Which kind of leads us to the next question. The approach “anything can be techno” isn’t only what sucked you into House and Techno in the first place, it also seems to be the premise of your DJing. How do you connect the dots between the different styles, genres, and emotions of your records? 
Everything is connected emotionally. I think what I pay attention to is just a physical response to things in this world. So, the way I feel about something that you will hear is very clearly in one genre, say it’s dub record, or a jazz record, the same feeling you might have to a record that is very clearly techno in a traditional sense – or electro, or whatever. And so, to me, those two records are kind of hitting the same thing.

Looking at your past and upcoming shows it seems like you enjoy playing back-to-back a lot? 
I get asked a lot. I mean, I like playing alone, but it depends. I only play back-to-back with close friends. I always enjoyed spinning with friends, but I don’t look for it. Obviously, I have a very close relationship with Objekt, and we always do stuff together. And people like Ben UFO and Shanti Celeste I’m just very close with.

Considering that you get asked a lot, there must be something about you then, that makes you a nice DJ partner?
I think it’s because I’m versatile. I like to listen. It’s the way I DJ – I very much engage with the crowd, I’m not there to dictate a vision. I’m there to try and come up with something together. So, I think maybe that makes me quite useful to play together with.

How do approach these sets? Do you prepare for them any different from solo sets?
I don’t really prepare for DJ sets. I listen to music when I’m in my studio, and I’m always listening to old records I have, listening to new music. I engage with music a lot throughout my day and my life. And I guess that’s the only preparation I have.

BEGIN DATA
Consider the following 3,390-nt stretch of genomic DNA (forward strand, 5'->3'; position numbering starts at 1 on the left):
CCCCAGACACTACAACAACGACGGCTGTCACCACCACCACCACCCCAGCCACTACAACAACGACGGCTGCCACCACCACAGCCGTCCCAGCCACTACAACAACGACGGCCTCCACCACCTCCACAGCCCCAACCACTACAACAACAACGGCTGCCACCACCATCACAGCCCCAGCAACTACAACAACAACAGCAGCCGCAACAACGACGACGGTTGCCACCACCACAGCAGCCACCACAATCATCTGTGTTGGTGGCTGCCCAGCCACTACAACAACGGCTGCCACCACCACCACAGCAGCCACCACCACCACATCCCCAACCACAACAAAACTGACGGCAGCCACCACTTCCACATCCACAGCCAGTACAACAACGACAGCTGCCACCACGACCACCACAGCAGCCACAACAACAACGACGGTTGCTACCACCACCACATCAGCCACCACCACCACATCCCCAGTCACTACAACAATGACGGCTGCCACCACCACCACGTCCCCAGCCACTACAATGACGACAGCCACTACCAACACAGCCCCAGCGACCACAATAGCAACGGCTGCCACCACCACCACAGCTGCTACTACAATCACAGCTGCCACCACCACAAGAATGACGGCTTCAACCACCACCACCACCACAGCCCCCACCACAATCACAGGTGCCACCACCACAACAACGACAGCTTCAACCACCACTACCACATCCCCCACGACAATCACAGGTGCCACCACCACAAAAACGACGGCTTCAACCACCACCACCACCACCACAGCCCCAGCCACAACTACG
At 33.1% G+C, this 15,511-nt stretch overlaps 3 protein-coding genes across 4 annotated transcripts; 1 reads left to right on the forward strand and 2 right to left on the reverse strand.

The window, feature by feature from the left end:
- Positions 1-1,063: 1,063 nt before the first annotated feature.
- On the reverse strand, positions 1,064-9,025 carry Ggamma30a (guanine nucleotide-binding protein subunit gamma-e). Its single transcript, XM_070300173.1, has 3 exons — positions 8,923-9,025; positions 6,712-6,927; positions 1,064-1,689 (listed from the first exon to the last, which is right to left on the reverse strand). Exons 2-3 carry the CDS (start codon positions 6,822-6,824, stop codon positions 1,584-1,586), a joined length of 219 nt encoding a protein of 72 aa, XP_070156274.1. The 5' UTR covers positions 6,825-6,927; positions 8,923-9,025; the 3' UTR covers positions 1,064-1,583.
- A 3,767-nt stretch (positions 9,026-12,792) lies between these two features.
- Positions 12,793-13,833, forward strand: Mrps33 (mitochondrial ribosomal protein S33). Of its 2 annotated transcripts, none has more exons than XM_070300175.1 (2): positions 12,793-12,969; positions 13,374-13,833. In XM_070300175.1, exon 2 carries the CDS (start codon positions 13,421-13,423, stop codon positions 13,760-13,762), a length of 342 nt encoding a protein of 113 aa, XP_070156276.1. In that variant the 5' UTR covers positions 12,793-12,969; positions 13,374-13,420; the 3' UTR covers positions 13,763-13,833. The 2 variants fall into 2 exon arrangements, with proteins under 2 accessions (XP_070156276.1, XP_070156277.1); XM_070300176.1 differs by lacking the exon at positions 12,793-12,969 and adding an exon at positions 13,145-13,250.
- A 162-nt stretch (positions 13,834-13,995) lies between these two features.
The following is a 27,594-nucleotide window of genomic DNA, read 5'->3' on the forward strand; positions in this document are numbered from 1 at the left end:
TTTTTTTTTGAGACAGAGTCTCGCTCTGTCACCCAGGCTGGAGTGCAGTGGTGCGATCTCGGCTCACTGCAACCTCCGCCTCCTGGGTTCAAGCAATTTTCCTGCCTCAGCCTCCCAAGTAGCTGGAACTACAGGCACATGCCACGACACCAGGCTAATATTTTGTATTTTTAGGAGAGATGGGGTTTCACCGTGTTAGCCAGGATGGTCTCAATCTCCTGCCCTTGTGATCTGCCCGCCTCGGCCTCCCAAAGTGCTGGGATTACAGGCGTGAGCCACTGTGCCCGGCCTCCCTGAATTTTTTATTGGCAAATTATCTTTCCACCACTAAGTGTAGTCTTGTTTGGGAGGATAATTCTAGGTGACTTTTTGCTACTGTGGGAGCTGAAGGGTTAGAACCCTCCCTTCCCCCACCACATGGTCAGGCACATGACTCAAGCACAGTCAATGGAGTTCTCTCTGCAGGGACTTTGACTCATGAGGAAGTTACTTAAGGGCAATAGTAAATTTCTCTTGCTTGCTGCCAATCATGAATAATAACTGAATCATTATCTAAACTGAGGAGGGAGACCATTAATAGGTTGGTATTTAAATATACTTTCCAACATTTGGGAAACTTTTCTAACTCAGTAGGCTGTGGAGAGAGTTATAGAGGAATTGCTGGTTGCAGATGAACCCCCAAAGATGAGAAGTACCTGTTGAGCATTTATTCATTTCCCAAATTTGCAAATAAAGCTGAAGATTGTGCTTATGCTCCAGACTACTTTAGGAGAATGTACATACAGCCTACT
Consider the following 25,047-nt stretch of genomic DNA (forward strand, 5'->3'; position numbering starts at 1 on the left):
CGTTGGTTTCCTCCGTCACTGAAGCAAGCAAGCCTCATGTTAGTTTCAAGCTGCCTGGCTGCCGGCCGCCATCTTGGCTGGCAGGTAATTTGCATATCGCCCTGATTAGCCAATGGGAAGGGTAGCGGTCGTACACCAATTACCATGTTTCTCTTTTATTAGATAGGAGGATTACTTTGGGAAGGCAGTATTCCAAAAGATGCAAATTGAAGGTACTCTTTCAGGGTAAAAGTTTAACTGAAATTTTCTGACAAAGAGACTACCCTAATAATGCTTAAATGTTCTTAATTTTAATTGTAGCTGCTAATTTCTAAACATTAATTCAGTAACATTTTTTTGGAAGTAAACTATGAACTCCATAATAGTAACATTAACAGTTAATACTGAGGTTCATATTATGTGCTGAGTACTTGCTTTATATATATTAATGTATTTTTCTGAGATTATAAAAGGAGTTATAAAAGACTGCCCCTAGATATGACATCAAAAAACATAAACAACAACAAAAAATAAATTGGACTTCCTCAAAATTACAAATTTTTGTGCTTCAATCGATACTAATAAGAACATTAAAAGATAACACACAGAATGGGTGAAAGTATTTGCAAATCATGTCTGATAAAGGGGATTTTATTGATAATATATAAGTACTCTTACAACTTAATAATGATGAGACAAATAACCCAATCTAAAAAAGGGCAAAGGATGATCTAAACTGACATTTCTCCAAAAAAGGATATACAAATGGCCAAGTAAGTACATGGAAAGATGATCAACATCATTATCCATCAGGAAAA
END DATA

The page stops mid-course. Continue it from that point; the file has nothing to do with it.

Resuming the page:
Moving things to the studio – how does your workflow look like, do you have any routines?
My routine is very important to me, on a kind of macro-sense: Always turn up there from about 10am until 7pm. And I use very shitty basic equipment that I’ve had for many years, because I don’t care about gear, I don’t really care about technology. The most important thing for me is just knowing I can express whatever idea I have very easily. For that, equipment that you’ve had for a long time is quite important. I got all this equipment when I was pretty poor. And if I could make good music then, why should I change it? Just because maybe now I can afford to change it? For me, that’s not a good enough reason to change your process and your workflow.

And what is this equipment that you rely on?
I never really talk about that. (laughs) The best advice I can give is just to find something that you can afford, don’t worry so much about the quality of the sound it makes, and learn how to use it. And if once you’ve learned how to use it, you’re like “Actually, I really don’t like this sound,” then maybe sell it and try something else. But that relationship is important. Otherwise, what are you doing? You’re just into gear. And that’s a totally different thing to making music. That’s a pursuit in itself. And there’s a lot of people who are into that and who fetishise this stuff. But to me, that has nothing to do with creativity. That’s to do with consumerism.

Do you ever feel stuck in the creative process?
I think that’s why I don’t limit myself to music. Because if you’re not in the mood or nothing’s really happening for you in one area I just walk away. And usually when I come back to it something’s changed. I might say, this week, I’m just going to read and I’ll go and look at some other people’s work. Or now I get to travel so much, I usually make time to engage with exhibitions and whatever in cities that I visit. Things always feel like they’re changing, and there’s new impetus. I’ve never felt totally stuck, no. Thankfully, touch wood.